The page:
Sunday, June 28, 2015

Kat’s Origin

Behind the Story of Durable Impressions

   
    Warning:  this post contains spoilers for the first 3 Slowpocalypse books and the prequel short story, and I recommend reading those first.  Also be warned that this shows the ‘sausage-making’ aspect of writing, which some of you may not want to know about.
   

I’d been considering ideas for short stories for some time already when I was writing Compromised Inside.  I really prefer bigger plots that require the space of a novel to unfold, though, so any short story I wrote would be more of a character piece.  And I did like the notion of seizing the opportunity to take an in-depth look at one of my characters.  But there were too many people I wanted to write more about.  So who would be first?
    Of course I was contemplating minor characters I hadn’t had much chance to spotlight yet, but as I was writing Slowpocalypse book 3, I realized Kat’s story needed to be written more than anyone else’s.  Not just since she’s my favorite character to write (or yours to read about, apparently) but because she’s become the star of the Slowpocalypse series (narratively speaking.)  And a prequel would let me do more world building, to show society gradually breaking down as well as some of Kat’s own background.  After all, when we first meet her in Certain Hypothetical, she’s already a hero.  And a hero needs an origin story.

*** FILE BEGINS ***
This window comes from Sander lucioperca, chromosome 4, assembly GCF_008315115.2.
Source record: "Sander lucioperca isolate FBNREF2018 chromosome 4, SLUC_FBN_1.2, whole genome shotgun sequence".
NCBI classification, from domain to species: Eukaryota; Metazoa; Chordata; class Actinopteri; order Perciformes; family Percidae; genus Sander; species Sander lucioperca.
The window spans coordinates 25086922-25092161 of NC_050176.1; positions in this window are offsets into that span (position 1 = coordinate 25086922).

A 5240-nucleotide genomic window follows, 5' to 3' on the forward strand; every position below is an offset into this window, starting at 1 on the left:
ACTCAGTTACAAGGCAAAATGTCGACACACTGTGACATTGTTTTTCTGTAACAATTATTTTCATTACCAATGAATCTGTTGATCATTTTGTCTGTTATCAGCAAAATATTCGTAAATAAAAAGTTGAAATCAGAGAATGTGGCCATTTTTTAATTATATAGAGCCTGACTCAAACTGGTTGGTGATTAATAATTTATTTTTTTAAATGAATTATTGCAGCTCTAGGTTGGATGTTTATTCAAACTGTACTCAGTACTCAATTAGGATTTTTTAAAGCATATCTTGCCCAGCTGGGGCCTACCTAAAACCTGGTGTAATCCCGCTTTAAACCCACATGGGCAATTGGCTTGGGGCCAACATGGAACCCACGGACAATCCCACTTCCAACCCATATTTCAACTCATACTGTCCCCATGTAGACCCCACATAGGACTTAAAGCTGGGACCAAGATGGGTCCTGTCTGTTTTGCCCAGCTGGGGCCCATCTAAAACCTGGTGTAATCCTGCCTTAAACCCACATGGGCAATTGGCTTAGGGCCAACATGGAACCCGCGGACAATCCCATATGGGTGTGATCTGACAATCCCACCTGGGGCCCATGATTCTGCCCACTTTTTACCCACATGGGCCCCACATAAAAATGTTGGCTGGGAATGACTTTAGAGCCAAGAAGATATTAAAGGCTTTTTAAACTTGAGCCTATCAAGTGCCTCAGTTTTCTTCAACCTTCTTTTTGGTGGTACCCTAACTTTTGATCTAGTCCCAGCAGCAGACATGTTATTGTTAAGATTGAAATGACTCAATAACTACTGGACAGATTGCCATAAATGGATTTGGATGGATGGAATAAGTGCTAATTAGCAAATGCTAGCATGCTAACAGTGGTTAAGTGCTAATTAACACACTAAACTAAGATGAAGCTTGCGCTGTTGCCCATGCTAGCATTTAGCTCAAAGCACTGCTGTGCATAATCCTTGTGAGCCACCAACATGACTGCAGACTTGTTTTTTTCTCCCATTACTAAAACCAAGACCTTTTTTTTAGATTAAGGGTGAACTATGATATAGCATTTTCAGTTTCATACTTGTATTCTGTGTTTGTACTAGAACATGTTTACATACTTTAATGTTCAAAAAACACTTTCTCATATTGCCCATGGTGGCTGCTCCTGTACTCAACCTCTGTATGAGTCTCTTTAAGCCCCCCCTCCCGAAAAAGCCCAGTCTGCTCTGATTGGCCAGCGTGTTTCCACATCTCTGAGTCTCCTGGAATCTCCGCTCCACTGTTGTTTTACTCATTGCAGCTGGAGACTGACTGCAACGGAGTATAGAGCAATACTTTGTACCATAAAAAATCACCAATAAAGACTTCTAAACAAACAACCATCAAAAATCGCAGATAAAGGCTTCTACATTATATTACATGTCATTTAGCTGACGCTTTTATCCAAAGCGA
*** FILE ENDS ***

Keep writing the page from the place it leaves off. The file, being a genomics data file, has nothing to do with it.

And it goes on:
Usually when you see the ‘origin’ of a hero, it’s one defining moment that transforms the person, and as a storytelling device that can be quite effective.  But I wasn’t sure there was such a sudden transformation for Kat, since she didn’t discover she had superpowers or become imbued with special abilities out of the blue – she had trained hard for years to do what she could do.  The closest to that kind of change for her character was what became the second of this story’s three scenes.
    Already highly capable because of Tony’s training, that moment in the mall is a powerful point in Kat’s journey for two reasons.  One is that it’s her first real fight to test that training.  The other is the way it challenges her not only to choose the right thing to do, but to overcome a kind of inertia and force herself to take action rather than simply react.
    But the story needed more context than could be had in that one incident, so I started with a scene that would show some of what she went through to become such a capable fighter.  And since this is fiction, it would be a training session that directly related to the upcoming scene.  It would also give me the opportunity to show more of her early relationship with Tony.
    So why bother with the third scene?  As much as the second did a good job of portraying a significant shift from her preparation to actually acting like a hero, I wanted to show that she would learn there’s more to protecting people than taking down the bad guys.  As that third passage takes place halfway through the events of Certain Hypothetical, it would also be a glimpse into a future where Kat is maturing in her role of hero and what that looks like.

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